About half the adult CHD patients in the M Health clinic have been followed by University doctors their whole lives, Roukoz says, starting in infancy with the pediatric heart team. Others are referred later in life; a few are diagnosed unexpectedly during unrelated procedures.
Orchestrating what’s next
The U's bright minds have the ideas and the skills to create novel treatments for people who have congenital heart disease. But often the key to turning those ideas into reality is philanthropy.
Today, with help from a seed grant, Lillehei Heart Institute endowed scholar Cindy Martin, M.D., is working with an animal model of congenital heart disease to observe gene changes that occur when the right ventricle is failing. She hopes the investigation will suggest more inventive and effective fixes for d-transposition.
“Hopefully, I’ll be able to say, ‘These are the pathways we need to target when the right ventricle is failing,’” she says.
But securing more funding is imperative. “Studies like this are critical but incredibly expensive,” Martin says, and philanthropy is essential to getting them off the ground.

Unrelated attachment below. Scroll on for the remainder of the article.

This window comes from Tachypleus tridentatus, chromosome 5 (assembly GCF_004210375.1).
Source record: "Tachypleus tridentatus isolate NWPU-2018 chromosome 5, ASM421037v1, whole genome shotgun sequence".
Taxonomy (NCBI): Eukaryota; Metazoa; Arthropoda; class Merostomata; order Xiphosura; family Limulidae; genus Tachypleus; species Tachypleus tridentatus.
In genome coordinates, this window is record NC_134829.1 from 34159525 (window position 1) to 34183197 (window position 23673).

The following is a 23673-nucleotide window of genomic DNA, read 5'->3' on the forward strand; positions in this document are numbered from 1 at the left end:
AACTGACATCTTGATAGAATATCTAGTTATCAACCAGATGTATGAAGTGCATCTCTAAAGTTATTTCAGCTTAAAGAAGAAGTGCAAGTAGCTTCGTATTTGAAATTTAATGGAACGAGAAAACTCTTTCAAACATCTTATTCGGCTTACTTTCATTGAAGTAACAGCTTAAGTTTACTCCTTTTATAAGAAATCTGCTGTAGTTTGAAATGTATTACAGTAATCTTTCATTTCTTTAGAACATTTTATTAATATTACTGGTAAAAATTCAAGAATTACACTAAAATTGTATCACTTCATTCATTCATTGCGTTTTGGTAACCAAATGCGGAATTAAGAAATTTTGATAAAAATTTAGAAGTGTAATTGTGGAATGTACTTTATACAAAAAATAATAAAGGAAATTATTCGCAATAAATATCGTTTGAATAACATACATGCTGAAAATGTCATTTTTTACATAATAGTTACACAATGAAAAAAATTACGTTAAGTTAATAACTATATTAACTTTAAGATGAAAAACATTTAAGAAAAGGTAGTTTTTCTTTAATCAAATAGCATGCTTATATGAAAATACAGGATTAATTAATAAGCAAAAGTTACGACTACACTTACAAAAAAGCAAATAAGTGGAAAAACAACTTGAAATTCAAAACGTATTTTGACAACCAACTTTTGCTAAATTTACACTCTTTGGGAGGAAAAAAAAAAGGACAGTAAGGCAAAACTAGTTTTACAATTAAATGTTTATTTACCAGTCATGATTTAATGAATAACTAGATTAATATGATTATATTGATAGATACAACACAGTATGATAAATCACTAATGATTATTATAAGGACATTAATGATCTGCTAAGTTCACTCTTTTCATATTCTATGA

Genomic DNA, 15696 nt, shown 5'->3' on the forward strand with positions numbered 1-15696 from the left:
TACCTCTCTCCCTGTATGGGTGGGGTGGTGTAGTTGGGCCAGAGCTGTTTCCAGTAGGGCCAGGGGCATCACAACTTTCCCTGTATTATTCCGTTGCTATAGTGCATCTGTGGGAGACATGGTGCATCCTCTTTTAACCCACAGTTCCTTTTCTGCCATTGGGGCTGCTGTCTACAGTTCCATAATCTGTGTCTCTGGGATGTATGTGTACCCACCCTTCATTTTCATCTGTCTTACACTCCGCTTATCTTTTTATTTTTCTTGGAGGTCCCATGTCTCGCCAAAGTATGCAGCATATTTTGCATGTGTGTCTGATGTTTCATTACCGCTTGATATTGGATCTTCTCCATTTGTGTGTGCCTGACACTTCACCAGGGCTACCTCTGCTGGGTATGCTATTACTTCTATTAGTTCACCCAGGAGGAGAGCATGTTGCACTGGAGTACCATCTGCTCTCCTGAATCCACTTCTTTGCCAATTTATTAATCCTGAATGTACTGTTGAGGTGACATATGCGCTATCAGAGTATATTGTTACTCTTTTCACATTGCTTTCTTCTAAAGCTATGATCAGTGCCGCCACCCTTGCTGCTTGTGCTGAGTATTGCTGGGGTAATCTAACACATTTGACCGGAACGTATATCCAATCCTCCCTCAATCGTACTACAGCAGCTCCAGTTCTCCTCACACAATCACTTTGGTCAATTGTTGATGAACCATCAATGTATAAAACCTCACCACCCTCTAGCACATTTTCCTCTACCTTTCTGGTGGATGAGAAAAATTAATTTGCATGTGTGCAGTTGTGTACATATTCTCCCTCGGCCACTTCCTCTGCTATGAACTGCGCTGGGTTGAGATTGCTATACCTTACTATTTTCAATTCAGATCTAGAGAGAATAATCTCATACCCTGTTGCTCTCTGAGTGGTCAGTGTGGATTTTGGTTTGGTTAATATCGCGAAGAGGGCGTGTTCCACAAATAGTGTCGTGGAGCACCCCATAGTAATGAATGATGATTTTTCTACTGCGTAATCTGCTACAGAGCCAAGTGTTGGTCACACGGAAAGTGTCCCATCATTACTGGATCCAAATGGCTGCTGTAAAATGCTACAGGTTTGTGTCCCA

To learn how your gift can make a difference, contact Lisa Meyer of the University of Minnesota Foundation at 612-301-8304 or firstname.lastname@example.org.
“We’ve had people who simply were not diagnosed as kids, and we discovered them decades later,” he says. “Those are exceptions—they simply weren’t supposed to live that long.”
The patients come from across Minnesota, around the Midwest, and beyond.
Imagination, an exquisitely steady hand, and an unparalleled knowledge of heart anatomy in adult CHD patients are Roukoz’s best tools, says Martin, an associate professor of cardiology who codirects the Adult Congenital and Cardiovascular Genetics Center. The combination prompts Martin to refer to him as the LeBron James of his field.